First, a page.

Star Wars: The Force Awakens
With a couple of different reviews for Star Wars: The Force Awakens having already been published on The Digital Fix (here and here), there seems little need for another, at least one of any length. (And might this actually be the most-reviewed movie ever, given the sheer number of people who saw it and available channels for opinion nowadays?) As such, I'm happy to share just a few thoughts on the film itself before jumping to some discussion of the newly released Blu-ray package.
To start, surely the reason the film managed to set all of those box office records was a reflection of just how much sheer joy and fun can be gleaned upon viewing. Certainly, it would have done mammoth business based on the hype and promise attached to its franchise but the quality of the picture was what put it over the top commercially. Its pacing is tremendous - giving viewers one action setpiece after another while liberally mixing in humor and unmatched nostalgia. The opportunity director J.J. Abrams had here was virtually unprecedented. He was able to simultaneously reboot and further the mythology of perhaps cinema's greatest saga, washing away a bitter taste in the mouths of many fans over the oft-maligned prequel trilogy. And he had Han Solo at his disposal! And Princess Leia! And Luke Skywalker!
All of those recognizable pieces aligned perfectly with the new characters. Additions like Rey and Finn and BB-8 feel very much in the spirit of the existing group while still coming off as fresh and exciting. They're well-written, by Abrams, Lawrence Kasdan and Michael Arndt, but the performances, especially from Daisy Ridley and John Boyega, are thrillingly alive. You feel so much wide-eyed excitement through them that it really puts you right there, feeling just as in over your head as they are. It's easy to succumb to hyperbole in the moment, but the cohesion of casting actors who were hardly, if at all, known with these newly created yet somehow immediately familiar characters seems nearly miraculous.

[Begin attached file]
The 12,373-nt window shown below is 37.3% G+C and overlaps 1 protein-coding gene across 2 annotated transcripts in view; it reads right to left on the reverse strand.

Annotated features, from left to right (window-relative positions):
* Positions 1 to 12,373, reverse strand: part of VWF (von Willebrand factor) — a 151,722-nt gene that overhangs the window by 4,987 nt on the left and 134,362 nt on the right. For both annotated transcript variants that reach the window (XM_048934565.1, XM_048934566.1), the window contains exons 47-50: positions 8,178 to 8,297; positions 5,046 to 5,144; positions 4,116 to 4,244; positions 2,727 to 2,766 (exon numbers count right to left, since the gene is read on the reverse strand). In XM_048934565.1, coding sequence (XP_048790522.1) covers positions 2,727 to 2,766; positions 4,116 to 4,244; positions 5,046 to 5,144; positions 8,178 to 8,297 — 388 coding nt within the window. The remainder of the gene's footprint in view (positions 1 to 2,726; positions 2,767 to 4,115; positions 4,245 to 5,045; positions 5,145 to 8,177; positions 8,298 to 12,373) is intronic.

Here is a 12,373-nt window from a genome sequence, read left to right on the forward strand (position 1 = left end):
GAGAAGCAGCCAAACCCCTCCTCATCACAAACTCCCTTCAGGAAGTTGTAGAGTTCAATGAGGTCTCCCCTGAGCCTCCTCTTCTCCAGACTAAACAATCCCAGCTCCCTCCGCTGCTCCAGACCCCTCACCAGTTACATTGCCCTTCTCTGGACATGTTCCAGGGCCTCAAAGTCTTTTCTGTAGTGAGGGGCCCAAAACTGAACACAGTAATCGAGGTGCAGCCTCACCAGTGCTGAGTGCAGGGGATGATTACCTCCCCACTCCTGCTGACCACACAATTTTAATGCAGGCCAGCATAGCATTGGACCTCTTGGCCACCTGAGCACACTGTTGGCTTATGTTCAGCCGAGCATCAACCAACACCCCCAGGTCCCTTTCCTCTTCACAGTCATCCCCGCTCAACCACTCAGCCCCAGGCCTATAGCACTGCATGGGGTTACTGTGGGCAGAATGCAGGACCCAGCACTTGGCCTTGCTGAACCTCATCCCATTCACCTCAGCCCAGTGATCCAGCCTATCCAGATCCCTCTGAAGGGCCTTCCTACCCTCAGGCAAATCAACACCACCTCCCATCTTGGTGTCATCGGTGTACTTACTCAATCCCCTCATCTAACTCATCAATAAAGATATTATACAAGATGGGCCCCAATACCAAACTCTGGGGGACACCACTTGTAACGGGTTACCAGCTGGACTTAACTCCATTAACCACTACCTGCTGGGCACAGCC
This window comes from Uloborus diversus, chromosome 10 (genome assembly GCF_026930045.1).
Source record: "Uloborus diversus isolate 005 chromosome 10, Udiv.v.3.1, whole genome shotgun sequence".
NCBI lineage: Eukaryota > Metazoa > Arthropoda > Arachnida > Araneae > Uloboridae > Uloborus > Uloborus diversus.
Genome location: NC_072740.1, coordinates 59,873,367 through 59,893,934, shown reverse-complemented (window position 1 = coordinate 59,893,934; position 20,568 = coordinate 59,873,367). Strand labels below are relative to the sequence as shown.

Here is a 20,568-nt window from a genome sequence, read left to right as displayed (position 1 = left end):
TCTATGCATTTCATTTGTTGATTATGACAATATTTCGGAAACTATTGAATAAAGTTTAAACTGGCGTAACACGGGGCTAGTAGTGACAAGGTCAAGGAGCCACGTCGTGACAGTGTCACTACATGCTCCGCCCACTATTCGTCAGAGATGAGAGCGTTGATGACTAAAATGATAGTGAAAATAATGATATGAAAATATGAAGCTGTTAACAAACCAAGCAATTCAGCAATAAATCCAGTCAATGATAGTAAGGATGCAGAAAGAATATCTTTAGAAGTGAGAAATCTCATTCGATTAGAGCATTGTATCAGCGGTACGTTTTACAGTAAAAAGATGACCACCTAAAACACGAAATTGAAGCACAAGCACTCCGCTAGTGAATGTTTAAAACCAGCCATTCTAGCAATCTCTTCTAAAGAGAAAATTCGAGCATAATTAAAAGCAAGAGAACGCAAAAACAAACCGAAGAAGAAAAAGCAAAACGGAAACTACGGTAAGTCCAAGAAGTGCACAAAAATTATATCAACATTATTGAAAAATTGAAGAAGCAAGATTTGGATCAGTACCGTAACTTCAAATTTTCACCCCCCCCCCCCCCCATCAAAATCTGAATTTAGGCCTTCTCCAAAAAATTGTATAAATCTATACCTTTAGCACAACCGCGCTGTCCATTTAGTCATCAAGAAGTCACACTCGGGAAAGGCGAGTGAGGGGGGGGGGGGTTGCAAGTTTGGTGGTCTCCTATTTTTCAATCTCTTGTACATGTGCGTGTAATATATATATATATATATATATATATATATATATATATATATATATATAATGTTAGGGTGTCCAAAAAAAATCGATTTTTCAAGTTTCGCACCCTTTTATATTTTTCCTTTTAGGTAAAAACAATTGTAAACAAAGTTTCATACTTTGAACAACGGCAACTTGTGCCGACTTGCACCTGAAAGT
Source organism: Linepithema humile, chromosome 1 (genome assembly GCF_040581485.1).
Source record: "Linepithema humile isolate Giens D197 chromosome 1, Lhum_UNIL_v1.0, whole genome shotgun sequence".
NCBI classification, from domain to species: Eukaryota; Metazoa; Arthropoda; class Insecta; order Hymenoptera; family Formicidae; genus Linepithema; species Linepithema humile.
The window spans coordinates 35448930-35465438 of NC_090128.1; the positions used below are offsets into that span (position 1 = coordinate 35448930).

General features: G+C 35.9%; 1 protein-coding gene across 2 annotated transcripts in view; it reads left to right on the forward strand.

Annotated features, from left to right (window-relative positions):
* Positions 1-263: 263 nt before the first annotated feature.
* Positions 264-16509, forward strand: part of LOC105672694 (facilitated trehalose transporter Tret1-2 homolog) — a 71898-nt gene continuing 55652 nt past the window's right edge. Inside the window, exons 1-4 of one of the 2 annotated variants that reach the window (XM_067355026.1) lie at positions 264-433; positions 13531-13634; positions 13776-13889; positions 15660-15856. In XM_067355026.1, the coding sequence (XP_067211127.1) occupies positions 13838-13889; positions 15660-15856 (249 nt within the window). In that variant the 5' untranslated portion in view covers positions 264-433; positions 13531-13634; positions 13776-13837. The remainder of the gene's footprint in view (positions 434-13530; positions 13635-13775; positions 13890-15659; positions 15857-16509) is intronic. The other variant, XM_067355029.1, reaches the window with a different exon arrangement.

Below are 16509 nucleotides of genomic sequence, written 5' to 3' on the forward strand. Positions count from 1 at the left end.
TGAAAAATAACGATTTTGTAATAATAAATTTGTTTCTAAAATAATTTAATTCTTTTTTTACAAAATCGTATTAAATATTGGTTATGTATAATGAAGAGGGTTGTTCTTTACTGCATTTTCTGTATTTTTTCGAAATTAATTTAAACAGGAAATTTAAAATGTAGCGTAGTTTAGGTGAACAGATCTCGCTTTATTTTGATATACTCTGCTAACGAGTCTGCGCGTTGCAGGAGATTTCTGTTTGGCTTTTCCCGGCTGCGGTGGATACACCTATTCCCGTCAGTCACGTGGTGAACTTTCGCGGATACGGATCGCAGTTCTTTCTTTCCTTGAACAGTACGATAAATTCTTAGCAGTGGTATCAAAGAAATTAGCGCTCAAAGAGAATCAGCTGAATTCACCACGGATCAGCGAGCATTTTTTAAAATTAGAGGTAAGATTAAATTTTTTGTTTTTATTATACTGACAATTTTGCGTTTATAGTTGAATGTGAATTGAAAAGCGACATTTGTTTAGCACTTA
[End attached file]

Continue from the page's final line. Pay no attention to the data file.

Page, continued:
The truth, too, is that the narrative blueprint for past films from the original Star Wars trilogy is utilized to a remarkable extent in The Force Awakens. This shouldn't be problematic if you embrace the serial aspect of the films, though a movie of this magnitude is sure to have acclaim and dissent of many flavors. That, of course, is part of the fun. Fans able to experience this anticipation and uncertainty leading up to and between new Star Wars films enjoy a unique longing that should hardly be taken for granted. How amazing is it that we can wonder about Rey's origins while awaiting Episode VIII? The intrigue is integral to the sensation. This entry in the series has gifted viewers not just a lovely continuation but also a new means of enjoying an ever-growing whole. Whether the future episodes and side films live up to expectations or not, the moment afforded by The Force Awakens was nothing short of magical.
Star Wars: The Force Awakens was made available in North America a couple of weeks earlier than in the UK, and that's the edition, from Walt Disney/Buena Vista Entertainment and region-free, being reviewed here. There are a pair of Blu-ray discs - one with just the film and a second for extra features - as well as a DVD and Digital HD code. It comes in an unusual black plastic case instead of the usual royal blue version. My copy also had a slipcover with the classic title logo against a black background on the cover.